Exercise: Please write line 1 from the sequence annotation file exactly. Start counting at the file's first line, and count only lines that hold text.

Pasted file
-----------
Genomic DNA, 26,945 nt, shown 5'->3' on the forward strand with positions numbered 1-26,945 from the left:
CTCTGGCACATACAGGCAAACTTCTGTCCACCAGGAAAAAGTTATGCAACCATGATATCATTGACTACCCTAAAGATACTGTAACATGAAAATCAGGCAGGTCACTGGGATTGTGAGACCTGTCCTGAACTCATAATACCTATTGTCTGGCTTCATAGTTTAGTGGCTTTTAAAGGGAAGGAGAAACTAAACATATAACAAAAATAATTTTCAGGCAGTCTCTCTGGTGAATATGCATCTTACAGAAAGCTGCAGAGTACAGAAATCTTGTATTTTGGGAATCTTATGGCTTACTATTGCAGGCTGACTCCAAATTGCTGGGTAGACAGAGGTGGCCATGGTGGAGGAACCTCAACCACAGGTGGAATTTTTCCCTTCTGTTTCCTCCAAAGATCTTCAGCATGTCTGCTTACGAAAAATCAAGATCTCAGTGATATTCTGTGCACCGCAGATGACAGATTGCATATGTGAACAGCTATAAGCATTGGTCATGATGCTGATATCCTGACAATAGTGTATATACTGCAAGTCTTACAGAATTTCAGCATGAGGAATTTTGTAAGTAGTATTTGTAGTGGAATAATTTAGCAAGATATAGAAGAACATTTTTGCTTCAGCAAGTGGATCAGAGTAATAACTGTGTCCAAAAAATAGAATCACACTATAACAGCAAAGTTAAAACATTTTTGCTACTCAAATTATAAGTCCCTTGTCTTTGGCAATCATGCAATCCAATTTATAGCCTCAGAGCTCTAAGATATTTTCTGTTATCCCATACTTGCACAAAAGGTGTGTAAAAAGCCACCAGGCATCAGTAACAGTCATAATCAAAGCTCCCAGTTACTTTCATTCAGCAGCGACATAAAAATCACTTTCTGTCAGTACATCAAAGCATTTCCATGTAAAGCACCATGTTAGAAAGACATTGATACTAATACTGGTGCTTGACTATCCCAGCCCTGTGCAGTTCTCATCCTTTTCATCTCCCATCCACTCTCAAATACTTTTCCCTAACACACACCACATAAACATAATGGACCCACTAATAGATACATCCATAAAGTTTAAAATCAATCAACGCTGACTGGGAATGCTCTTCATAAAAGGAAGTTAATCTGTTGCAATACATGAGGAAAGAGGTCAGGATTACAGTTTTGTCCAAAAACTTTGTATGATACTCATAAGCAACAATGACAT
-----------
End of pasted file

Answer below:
Genomic DNA, 26,945 nt, shown 5'->3' on the forward strand with positions numbered 1-26,945 from the left: